Copy number variations are a significant source of genetic diversity in humans. The platform of choice to detect genome-wide CNVs has traditionally been microarray, including SNP arrays which can also detect copy neutral LOH regions. Next-generation sequencing (NGS) has advanced rapidly and is the platform of choice for sequence variants. Decreasing costs have made it much more affordable to perform sequencing and the need for deriving copy number from NGS data has been rising. There are several tools available (CoNIFER, xHMM, CNVkit, QDNA) for this but most are not user-friendly; they require strong bioinformatics expertise and use of the command line. Often each tool is adept in only one arena (e.g. cancer or constitutional samples, data from WGS or targeted panels, …).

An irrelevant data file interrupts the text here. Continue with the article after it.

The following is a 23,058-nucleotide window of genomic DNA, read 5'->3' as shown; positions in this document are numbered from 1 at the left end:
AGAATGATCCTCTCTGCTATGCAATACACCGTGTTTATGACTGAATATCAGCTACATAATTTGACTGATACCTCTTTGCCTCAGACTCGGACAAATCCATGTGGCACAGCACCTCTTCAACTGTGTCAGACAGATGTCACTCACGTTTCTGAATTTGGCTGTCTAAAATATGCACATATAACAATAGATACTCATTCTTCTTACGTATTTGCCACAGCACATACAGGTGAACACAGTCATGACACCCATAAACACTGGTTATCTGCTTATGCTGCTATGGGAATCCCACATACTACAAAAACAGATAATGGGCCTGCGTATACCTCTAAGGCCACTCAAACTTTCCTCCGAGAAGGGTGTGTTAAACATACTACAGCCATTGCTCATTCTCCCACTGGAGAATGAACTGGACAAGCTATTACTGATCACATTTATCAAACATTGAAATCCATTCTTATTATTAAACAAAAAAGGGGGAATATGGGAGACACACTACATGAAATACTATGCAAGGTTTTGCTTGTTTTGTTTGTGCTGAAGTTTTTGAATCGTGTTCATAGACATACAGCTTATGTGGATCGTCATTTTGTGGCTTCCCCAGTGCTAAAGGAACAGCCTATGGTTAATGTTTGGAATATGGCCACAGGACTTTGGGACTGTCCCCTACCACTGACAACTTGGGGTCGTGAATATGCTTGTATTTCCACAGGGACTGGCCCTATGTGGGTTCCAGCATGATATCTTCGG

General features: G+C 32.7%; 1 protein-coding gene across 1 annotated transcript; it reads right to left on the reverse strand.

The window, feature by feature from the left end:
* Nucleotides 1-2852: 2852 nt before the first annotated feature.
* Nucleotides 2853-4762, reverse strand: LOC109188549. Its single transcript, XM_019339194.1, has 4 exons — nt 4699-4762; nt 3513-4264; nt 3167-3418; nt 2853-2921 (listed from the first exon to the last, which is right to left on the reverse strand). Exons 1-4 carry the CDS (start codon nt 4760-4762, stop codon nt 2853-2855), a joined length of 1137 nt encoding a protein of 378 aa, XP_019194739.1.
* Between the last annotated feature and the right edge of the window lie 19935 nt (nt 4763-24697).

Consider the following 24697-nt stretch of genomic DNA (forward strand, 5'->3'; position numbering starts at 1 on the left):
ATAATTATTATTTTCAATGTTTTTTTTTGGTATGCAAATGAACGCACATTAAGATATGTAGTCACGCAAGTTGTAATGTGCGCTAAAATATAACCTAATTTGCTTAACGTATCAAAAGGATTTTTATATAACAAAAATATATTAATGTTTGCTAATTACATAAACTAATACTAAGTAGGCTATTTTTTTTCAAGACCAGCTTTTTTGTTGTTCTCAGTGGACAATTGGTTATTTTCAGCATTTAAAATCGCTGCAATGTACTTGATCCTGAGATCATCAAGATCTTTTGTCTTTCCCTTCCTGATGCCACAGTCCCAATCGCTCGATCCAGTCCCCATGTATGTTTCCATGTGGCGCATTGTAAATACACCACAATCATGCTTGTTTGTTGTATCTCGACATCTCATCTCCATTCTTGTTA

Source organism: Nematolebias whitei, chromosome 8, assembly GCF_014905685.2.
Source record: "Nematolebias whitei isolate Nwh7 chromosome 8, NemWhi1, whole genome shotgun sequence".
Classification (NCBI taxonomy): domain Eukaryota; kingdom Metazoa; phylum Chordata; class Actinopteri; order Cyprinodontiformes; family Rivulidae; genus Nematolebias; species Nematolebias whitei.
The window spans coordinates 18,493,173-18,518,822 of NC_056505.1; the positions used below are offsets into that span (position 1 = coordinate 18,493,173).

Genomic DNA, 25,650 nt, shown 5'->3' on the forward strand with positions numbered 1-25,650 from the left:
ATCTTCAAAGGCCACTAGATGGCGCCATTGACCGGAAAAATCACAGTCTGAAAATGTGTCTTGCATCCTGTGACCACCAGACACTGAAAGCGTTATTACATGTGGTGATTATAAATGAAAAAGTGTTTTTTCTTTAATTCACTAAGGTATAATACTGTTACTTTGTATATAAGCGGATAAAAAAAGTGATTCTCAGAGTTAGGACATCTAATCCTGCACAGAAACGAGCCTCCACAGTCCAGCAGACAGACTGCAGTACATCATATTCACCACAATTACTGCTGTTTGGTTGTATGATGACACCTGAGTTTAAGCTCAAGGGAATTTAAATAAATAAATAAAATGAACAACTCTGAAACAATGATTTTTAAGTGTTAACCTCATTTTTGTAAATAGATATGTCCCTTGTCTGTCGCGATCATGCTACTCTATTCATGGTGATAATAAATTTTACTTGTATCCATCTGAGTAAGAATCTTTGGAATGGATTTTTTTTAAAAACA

A new algorithm incorporated into Nexus Copy Number 9.0 is the BAM (multiscale reference) method. BAM (multiscale reference) functions well with both shallow/targeted sequencing data and WGS/WES with normal depth of coverage. We compare the ability to detect CNVs between algorithms and platforms.
NGS methods compared:
Data sets used:
Presented in this white paper is a comparison of CNV estimation results from BAM (multiscale reference) and other methods with data from WGS(<1x), WES (30x), cancer panels, and microarray.